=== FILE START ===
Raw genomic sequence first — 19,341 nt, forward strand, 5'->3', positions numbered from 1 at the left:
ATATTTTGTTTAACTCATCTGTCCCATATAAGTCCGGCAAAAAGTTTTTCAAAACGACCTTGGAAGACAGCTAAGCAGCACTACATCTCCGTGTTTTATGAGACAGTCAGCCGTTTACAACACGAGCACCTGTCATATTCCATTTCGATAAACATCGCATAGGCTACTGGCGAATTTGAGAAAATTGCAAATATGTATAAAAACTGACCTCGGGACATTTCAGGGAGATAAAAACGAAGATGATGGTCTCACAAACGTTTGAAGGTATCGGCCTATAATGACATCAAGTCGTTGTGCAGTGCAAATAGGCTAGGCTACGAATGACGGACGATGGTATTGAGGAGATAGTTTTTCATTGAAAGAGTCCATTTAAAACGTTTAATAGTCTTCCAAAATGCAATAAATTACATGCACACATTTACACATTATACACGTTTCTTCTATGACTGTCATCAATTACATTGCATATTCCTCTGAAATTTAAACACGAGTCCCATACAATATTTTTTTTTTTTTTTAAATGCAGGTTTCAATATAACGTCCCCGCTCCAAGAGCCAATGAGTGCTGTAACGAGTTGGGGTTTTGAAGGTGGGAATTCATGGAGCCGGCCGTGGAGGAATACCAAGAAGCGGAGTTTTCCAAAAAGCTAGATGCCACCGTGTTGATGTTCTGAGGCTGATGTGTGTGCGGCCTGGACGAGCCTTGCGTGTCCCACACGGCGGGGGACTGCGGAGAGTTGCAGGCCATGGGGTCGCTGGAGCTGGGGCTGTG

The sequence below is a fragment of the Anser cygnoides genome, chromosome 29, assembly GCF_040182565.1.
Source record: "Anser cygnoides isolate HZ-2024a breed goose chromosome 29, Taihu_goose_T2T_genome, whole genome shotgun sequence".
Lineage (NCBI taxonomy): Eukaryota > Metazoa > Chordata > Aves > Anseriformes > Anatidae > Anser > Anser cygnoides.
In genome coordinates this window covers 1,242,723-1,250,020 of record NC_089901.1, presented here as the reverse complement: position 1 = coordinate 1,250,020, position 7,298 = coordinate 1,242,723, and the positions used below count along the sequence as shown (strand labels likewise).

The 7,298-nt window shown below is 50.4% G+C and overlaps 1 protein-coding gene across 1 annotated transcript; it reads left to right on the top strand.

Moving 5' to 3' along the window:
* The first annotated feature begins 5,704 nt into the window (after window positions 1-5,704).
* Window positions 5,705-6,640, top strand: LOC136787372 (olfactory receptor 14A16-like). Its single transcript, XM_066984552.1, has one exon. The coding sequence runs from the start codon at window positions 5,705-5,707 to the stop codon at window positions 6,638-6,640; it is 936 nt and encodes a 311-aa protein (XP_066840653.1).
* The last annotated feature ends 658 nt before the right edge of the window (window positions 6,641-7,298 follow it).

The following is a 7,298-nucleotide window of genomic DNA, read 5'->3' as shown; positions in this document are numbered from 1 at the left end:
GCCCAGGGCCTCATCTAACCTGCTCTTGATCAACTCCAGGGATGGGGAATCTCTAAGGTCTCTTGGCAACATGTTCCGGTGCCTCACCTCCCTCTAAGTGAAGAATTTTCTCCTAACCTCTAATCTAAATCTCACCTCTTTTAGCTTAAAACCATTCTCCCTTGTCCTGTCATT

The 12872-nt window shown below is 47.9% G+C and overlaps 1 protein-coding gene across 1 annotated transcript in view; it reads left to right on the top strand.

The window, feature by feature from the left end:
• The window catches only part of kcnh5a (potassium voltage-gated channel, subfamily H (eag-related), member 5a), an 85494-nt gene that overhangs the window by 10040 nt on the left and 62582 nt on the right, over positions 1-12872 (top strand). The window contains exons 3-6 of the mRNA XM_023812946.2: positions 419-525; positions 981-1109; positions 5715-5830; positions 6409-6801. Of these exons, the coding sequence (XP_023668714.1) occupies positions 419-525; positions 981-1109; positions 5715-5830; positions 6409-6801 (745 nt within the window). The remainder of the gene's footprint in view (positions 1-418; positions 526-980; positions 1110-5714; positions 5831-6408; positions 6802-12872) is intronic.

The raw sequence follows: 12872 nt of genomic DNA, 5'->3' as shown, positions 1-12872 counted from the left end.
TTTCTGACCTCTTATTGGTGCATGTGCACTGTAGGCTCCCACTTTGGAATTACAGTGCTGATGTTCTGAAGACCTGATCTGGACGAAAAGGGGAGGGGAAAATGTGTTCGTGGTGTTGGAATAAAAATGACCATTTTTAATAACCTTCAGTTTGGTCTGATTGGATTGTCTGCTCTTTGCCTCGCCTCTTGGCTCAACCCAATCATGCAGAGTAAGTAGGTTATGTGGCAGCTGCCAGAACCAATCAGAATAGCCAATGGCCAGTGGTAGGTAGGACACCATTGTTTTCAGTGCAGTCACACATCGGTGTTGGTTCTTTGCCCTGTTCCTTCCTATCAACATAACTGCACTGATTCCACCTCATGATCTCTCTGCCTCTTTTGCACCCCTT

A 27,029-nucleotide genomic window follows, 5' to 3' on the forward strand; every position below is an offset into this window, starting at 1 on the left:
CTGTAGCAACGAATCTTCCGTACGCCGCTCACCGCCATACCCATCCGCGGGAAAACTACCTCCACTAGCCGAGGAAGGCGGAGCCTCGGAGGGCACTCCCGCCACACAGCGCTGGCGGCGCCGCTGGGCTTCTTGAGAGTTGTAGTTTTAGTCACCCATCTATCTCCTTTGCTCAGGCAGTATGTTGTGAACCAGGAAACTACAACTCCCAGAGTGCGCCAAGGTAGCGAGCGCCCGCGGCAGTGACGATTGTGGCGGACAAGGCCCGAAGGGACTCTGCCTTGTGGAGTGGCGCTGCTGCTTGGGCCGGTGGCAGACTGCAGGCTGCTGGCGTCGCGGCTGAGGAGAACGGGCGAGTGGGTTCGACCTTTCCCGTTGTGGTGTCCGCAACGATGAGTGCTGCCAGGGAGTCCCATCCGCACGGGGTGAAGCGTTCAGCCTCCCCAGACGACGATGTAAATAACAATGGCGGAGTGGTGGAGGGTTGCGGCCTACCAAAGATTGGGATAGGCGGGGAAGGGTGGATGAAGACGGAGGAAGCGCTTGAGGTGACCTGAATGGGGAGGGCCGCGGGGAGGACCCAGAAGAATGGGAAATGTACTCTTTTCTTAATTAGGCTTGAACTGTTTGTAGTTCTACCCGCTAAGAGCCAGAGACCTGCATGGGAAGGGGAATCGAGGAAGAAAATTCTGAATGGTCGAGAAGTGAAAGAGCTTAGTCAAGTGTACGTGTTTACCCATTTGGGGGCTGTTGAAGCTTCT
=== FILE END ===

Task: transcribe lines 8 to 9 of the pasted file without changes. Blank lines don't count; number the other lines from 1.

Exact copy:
Moving 5' to 3' along the window:
* The first annotated feature begins 5,704 nt into the window (after window positions 1-5,704).